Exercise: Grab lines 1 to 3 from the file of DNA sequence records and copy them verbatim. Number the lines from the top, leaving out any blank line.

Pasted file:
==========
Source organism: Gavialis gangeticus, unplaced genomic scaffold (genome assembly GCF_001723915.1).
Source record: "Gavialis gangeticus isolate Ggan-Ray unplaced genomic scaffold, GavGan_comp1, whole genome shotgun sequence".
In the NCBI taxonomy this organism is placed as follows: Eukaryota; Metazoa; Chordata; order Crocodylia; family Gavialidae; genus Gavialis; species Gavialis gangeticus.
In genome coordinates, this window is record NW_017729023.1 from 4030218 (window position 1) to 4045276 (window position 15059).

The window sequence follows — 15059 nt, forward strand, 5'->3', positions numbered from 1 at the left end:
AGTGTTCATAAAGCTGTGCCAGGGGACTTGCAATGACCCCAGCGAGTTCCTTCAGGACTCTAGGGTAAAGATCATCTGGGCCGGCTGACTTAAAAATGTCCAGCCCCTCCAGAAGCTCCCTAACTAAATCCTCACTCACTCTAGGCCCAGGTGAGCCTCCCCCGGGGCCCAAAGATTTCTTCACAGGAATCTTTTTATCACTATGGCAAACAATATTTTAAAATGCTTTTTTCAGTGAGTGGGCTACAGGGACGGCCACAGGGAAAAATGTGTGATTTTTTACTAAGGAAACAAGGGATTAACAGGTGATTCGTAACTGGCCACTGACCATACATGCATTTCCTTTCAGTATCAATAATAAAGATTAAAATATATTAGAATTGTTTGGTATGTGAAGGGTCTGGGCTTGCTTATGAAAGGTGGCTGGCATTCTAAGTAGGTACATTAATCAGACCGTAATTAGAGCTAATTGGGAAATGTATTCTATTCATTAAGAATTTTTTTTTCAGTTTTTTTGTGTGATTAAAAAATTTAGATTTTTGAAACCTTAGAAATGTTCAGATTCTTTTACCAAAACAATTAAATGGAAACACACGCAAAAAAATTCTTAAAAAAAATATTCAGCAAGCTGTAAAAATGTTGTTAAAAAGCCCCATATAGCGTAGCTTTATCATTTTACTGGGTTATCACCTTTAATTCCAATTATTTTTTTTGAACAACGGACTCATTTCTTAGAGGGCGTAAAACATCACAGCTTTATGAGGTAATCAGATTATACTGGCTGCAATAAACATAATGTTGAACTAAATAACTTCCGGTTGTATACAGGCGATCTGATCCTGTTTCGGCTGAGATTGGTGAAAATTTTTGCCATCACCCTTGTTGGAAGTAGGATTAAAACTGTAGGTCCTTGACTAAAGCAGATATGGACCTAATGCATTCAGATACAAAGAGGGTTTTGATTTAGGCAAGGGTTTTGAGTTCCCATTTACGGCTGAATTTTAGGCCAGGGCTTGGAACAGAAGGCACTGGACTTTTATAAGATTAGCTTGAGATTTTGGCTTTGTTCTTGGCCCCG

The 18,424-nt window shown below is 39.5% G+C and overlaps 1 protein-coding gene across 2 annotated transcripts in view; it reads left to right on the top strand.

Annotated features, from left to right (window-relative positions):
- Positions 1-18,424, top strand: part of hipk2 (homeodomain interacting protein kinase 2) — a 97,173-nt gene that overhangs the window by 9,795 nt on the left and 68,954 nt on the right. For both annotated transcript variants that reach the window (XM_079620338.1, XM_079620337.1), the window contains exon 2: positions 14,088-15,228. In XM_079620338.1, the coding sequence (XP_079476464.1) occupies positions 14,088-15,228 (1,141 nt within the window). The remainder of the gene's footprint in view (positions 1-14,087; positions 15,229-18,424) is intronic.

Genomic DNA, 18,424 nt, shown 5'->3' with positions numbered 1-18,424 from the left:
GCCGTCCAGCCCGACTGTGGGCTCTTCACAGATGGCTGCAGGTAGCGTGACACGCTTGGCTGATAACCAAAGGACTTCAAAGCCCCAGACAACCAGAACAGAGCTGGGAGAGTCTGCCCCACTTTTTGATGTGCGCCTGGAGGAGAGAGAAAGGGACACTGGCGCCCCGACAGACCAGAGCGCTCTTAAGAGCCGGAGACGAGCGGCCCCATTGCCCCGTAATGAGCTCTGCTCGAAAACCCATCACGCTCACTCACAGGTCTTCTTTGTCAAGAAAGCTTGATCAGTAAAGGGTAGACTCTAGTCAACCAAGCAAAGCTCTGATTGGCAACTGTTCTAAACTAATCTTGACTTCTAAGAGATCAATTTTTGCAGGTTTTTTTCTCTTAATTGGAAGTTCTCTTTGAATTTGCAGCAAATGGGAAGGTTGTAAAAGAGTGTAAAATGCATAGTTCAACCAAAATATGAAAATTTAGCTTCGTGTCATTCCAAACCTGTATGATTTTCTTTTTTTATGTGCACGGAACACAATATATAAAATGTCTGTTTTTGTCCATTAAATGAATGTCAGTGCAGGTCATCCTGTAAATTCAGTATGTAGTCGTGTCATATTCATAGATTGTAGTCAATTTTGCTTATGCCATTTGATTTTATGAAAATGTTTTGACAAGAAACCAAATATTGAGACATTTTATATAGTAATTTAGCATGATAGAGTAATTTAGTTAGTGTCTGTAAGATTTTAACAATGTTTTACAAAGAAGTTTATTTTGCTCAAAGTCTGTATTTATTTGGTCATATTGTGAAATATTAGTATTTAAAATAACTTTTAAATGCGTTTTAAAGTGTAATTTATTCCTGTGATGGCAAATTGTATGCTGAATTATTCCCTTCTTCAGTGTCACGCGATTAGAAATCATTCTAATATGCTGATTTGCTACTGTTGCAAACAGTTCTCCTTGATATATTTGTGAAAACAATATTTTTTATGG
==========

Source organism: Gavialis gangeticus, unplaced genomic scaffold (genome assembly GCF_001723915.1).
Source record: "Gavialis gangeticus isolate Ggan-Ray unplaced genomic scaffold, GavGan_comp1, whole genome shotgun sequence".
In the NCBI taxonomy this organism is placed as follows: Eukaryota; Metazoa; Chordata; order Crocodylia; family Gavialidae; genus Gavialis; species Gavialis gangeticus.